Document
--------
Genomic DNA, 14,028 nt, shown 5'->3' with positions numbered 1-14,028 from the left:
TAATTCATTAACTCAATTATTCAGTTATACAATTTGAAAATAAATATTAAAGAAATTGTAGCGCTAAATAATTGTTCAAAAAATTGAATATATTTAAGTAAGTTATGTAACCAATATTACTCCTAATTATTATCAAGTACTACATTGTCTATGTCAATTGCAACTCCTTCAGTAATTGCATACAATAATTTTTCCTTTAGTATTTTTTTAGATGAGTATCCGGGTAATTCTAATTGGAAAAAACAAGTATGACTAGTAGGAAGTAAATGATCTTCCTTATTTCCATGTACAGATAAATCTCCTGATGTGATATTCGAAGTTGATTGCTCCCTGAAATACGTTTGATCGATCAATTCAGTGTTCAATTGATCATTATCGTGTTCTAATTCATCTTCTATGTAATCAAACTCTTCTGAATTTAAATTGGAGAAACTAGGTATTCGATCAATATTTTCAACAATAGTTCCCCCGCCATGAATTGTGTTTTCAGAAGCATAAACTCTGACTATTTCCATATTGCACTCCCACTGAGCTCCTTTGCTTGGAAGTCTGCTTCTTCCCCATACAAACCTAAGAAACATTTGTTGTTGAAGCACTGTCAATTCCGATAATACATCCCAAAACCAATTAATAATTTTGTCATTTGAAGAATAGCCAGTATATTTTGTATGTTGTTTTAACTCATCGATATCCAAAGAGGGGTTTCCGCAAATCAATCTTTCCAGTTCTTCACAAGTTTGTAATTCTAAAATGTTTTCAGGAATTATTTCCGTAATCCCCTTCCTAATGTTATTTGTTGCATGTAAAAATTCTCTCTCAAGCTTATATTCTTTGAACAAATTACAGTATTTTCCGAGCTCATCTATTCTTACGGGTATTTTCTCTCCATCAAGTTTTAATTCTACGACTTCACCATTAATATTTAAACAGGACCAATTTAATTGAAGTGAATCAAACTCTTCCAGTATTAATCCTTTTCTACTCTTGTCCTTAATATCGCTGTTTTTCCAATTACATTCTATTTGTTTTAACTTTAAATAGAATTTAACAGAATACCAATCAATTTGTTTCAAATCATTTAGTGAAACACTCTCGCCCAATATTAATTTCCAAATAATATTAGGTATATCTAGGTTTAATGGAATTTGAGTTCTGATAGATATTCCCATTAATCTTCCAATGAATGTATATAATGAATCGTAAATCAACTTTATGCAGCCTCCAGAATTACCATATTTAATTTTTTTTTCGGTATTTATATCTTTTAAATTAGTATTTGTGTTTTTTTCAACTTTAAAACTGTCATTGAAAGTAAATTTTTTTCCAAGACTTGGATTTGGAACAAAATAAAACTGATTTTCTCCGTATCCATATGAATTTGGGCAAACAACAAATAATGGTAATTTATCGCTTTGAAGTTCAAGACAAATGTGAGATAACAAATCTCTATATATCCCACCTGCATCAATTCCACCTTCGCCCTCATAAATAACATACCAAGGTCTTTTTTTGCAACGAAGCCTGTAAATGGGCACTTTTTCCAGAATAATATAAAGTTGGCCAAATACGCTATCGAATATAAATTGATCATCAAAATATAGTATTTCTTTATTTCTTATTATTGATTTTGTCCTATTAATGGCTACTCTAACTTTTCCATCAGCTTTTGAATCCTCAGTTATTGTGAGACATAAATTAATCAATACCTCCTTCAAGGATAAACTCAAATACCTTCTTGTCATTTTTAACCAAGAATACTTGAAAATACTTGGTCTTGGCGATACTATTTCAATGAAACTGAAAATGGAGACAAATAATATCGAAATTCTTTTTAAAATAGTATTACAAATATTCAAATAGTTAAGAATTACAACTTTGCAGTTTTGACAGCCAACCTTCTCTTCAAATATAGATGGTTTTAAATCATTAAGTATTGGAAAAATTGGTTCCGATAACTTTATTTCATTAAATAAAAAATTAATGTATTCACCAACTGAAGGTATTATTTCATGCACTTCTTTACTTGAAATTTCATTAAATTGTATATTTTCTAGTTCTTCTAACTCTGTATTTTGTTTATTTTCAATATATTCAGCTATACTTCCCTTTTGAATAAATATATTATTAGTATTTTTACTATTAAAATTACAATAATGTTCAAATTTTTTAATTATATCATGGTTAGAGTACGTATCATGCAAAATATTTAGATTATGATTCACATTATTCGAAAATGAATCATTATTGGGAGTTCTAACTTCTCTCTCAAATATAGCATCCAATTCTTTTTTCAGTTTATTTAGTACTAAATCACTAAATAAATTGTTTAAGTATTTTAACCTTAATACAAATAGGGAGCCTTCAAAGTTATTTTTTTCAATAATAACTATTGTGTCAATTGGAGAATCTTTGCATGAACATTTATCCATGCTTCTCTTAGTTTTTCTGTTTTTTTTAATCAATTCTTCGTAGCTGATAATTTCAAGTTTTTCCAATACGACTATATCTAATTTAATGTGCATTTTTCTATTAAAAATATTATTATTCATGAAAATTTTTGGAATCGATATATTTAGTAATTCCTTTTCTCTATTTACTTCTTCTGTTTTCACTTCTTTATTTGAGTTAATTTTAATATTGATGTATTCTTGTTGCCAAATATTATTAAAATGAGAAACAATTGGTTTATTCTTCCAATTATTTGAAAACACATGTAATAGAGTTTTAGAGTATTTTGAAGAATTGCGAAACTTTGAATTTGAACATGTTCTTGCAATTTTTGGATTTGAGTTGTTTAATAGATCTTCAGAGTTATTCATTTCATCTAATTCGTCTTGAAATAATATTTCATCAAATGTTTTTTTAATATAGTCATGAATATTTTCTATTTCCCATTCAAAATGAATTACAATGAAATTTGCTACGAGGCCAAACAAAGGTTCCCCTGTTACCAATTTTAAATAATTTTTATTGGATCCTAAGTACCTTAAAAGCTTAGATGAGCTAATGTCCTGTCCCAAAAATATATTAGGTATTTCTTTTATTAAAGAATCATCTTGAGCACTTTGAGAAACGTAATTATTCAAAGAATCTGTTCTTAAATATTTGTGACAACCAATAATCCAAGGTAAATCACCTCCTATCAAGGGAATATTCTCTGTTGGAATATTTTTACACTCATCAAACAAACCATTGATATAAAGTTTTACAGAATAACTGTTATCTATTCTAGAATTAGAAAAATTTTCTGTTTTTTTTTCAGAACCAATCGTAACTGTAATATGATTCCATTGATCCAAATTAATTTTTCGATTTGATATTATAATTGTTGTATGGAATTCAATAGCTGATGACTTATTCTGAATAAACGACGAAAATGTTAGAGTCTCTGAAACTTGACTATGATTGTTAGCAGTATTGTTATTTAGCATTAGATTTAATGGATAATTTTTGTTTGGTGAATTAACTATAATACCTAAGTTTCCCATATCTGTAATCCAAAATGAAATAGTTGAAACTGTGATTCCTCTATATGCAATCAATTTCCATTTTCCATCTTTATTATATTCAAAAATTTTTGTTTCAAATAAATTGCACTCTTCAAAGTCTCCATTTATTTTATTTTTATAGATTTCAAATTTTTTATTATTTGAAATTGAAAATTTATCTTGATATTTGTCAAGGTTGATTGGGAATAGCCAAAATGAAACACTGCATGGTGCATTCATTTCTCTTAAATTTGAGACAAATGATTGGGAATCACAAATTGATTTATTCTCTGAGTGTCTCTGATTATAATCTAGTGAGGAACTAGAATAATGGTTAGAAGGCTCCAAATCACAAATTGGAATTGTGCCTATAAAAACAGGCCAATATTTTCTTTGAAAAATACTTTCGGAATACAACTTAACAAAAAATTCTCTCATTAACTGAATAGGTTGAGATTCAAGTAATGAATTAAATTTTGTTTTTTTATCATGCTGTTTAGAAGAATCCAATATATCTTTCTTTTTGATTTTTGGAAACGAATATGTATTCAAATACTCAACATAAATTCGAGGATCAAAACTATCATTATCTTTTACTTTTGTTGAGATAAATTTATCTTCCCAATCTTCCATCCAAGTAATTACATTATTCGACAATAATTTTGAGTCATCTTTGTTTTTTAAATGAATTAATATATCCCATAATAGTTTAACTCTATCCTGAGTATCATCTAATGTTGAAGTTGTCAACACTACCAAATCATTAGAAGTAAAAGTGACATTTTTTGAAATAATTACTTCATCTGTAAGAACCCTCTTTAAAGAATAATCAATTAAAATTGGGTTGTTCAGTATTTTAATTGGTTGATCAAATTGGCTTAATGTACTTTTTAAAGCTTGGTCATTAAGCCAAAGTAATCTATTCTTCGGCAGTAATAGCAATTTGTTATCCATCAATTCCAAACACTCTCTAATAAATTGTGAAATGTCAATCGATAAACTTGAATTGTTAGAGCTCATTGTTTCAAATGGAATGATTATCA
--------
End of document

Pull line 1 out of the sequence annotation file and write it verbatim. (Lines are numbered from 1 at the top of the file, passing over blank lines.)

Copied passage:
Genomic DNA, 14,028 nt, shown 5'->3' with positions numbered 1-14,028 from the left: